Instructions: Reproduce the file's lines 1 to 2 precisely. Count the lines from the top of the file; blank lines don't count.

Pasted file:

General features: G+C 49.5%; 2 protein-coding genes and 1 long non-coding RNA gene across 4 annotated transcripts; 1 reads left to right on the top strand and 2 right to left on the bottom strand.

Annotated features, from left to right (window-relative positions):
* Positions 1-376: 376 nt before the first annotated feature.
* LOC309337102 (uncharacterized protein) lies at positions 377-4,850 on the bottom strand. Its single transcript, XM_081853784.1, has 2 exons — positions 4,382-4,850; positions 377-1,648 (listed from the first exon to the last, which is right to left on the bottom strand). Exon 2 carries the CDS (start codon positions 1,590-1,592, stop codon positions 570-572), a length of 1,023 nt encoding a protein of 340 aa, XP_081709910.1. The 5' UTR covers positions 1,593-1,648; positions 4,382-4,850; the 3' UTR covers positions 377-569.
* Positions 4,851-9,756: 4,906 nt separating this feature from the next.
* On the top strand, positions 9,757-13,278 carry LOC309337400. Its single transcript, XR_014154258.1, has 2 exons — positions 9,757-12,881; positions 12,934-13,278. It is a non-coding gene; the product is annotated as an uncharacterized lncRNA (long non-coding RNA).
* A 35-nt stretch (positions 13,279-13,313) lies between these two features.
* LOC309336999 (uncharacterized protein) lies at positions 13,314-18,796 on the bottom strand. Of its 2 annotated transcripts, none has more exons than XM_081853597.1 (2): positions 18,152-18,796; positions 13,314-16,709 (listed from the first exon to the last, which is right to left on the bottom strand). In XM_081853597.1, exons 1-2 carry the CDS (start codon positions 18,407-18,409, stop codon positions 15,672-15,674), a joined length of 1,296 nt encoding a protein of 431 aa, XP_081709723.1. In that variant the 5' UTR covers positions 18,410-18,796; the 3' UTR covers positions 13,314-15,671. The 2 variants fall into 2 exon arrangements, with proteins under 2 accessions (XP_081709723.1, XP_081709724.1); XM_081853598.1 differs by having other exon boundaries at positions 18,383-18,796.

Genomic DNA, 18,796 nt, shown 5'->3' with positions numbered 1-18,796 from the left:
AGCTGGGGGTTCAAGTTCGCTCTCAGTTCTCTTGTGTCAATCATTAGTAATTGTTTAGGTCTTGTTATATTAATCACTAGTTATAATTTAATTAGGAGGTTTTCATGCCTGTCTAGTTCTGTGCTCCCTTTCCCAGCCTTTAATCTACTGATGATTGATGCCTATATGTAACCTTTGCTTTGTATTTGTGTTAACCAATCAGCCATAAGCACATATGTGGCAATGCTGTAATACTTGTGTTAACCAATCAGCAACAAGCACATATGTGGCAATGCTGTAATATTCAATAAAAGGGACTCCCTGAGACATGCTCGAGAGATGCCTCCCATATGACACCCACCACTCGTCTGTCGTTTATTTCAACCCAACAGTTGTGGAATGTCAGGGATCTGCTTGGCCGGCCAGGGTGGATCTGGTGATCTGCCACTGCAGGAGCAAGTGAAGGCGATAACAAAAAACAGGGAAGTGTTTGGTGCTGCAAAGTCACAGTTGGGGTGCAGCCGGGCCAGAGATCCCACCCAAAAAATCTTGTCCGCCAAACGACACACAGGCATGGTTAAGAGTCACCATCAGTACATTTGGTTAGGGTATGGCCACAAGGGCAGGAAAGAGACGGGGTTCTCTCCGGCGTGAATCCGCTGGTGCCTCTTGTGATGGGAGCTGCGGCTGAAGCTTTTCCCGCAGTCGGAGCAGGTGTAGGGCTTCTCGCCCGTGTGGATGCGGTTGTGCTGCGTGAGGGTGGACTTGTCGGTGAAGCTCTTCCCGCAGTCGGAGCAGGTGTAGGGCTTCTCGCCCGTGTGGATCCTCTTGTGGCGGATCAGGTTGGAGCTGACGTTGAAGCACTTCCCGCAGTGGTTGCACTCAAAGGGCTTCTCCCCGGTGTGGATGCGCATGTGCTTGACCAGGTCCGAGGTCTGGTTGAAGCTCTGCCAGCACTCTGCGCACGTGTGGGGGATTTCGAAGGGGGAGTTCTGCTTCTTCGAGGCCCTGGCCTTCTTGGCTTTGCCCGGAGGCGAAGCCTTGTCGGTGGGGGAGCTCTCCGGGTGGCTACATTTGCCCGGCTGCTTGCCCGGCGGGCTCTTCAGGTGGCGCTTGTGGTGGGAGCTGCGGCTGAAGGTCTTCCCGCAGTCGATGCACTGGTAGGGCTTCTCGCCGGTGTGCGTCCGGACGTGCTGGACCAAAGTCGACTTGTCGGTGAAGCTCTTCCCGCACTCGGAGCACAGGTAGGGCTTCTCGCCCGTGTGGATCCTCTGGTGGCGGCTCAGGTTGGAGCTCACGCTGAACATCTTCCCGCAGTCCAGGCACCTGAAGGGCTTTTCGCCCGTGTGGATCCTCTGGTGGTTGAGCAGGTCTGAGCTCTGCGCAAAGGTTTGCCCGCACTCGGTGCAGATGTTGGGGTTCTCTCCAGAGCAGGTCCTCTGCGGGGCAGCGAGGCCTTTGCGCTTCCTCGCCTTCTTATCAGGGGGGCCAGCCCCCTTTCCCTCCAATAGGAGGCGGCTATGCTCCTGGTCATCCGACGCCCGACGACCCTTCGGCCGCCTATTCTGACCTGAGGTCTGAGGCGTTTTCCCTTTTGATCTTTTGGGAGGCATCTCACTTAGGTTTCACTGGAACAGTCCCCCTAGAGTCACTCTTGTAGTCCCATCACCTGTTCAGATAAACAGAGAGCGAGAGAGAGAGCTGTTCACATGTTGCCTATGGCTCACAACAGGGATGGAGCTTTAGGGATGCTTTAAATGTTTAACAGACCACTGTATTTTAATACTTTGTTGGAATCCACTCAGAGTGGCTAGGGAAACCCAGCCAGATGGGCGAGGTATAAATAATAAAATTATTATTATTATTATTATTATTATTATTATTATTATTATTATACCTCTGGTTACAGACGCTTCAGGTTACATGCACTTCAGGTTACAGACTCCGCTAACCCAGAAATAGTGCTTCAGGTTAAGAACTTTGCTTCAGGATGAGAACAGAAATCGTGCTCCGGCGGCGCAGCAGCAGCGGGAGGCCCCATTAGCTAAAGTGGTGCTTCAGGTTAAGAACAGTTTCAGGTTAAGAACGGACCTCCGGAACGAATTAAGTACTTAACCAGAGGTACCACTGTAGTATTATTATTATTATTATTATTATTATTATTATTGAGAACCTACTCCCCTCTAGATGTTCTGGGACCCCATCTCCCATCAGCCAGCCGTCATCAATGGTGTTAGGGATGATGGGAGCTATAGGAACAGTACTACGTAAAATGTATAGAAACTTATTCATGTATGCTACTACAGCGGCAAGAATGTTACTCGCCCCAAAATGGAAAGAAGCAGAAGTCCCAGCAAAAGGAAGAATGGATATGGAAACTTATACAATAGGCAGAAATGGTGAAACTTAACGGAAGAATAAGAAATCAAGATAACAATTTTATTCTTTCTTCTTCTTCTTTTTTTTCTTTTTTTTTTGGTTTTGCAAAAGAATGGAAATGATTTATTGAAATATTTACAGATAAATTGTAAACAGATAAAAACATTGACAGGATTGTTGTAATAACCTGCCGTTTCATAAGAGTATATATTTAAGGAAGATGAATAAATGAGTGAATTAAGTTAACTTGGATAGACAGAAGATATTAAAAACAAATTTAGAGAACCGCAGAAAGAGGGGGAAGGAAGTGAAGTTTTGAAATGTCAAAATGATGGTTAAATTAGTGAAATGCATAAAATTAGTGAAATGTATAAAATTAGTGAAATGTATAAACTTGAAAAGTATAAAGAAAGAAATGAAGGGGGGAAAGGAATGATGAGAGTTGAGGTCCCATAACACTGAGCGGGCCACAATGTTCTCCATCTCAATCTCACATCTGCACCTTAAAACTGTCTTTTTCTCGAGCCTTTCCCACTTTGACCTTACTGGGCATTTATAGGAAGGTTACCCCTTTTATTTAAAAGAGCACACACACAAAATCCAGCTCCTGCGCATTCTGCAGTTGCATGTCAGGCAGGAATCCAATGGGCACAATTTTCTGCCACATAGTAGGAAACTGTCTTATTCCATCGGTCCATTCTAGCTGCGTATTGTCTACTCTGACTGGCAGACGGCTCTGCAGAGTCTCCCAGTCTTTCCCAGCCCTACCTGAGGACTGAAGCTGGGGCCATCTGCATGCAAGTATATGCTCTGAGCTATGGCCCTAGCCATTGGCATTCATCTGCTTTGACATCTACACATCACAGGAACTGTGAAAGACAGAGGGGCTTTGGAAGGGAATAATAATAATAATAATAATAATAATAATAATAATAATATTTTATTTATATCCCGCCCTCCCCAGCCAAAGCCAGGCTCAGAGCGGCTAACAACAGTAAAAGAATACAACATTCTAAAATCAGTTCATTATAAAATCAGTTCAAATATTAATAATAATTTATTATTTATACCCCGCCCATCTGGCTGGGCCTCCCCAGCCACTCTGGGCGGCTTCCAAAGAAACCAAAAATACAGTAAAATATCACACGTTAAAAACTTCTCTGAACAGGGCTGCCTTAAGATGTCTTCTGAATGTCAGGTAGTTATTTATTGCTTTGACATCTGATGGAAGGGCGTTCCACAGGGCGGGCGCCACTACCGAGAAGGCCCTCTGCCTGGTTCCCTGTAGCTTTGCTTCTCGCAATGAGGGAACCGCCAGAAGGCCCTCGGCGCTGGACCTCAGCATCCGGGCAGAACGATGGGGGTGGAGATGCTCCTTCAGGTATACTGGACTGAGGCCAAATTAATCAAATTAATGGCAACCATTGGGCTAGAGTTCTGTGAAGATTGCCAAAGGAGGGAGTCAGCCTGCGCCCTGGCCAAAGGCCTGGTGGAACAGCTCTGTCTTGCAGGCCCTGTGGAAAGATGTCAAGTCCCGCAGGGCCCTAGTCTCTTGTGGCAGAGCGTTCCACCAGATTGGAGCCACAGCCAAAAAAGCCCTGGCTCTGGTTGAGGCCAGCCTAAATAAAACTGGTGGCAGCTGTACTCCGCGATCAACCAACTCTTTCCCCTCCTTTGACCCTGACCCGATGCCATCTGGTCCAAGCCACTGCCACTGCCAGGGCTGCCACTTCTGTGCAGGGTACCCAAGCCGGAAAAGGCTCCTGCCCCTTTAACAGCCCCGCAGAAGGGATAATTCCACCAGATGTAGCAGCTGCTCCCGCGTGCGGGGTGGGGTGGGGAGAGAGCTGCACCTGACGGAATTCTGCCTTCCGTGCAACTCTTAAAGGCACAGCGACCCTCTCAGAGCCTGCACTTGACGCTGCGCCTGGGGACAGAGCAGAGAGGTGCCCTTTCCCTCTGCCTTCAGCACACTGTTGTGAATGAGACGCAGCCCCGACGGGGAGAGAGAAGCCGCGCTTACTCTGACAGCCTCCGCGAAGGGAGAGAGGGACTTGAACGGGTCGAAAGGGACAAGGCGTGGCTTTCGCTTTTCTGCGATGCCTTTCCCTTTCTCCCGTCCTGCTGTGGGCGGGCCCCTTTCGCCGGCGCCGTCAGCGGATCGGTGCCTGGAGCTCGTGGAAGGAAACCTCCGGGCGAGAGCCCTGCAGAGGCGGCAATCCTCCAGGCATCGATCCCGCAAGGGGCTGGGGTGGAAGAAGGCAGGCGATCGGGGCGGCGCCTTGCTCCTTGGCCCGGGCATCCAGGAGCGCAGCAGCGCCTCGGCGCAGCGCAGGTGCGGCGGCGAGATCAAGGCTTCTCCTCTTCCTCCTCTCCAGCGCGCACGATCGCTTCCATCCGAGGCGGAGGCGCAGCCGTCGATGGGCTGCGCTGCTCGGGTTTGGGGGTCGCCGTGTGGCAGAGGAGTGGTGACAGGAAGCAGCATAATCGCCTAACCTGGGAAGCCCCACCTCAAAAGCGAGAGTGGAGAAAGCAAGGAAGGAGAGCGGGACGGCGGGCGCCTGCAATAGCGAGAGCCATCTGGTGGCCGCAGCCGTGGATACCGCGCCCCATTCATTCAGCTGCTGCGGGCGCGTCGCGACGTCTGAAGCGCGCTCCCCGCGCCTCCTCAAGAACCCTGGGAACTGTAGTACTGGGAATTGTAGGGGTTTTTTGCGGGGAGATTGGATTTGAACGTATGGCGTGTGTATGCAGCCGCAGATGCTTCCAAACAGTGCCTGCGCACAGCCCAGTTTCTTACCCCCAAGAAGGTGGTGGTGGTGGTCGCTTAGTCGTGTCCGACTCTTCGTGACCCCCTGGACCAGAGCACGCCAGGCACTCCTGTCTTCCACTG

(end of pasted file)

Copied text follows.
General features: G+C 49.5%; 2 protein-coding genes and 1 long non-coding RNA gene across 4 annotated transcripts; 1 reads left to right on the top strand and 2 right to left on the bottom strand.

Annotated features, from left to right (window-relative positions):